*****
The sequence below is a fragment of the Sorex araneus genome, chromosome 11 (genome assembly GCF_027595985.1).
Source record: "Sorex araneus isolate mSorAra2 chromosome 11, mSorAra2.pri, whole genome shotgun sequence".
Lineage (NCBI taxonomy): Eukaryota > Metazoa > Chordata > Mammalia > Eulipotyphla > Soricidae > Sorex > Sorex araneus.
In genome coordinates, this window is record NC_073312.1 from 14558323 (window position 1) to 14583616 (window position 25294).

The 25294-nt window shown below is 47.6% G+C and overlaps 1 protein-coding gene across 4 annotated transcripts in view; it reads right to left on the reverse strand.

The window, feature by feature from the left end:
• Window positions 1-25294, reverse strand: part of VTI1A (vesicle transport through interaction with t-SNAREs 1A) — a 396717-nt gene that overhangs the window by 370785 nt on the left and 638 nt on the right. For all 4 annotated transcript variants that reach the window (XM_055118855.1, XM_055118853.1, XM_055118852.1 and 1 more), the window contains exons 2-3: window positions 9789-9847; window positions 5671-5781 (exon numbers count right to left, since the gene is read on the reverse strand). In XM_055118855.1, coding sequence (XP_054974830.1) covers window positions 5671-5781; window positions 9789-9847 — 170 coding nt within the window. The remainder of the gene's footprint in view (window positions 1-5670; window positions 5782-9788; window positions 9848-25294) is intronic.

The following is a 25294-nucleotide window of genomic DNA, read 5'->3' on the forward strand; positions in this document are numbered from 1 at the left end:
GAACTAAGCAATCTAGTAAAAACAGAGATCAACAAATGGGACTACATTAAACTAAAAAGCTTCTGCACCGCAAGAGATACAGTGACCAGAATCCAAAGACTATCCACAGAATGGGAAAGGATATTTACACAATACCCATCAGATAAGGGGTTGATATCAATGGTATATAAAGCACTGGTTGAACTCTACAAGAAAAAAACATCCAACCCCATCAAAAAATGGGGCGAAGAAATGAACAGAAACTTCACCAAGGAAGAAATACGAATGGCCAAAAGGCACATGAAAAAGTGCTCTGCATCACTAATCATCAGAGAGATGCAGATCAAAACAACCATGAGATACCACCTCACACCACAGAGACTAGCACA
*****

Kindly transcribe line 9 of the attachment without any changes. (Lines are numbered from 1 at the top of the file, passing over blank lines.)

GAACTAAGCAATCTAGTAAAAACAGAGATCAACAAATGGGACTACATTAAACTAAAAAGCTTCTGCACCGCAAGAGATACAGTGACCAGAATCCAAAGACTATCCACAGAATGGGAAAGGATATTTACACAATACCCATCAGATAAGGGGTTGATATCAATGGTATATAAAGCACTGGTTGAACTCTACAAGAAAAAAACATCCAACCCCATCAAAAAATGGGGCGAAGAAATGAACAGAAACTTCACCAAGGAAGAAATACGAATGGCCAAAAGGCACATGAAAAAGTGCTCTGCATCACTAATCATCAGAGAGATGCAGATCAAAACAACCATGAGATACCACCTCACACCACAGAGACTAGCACA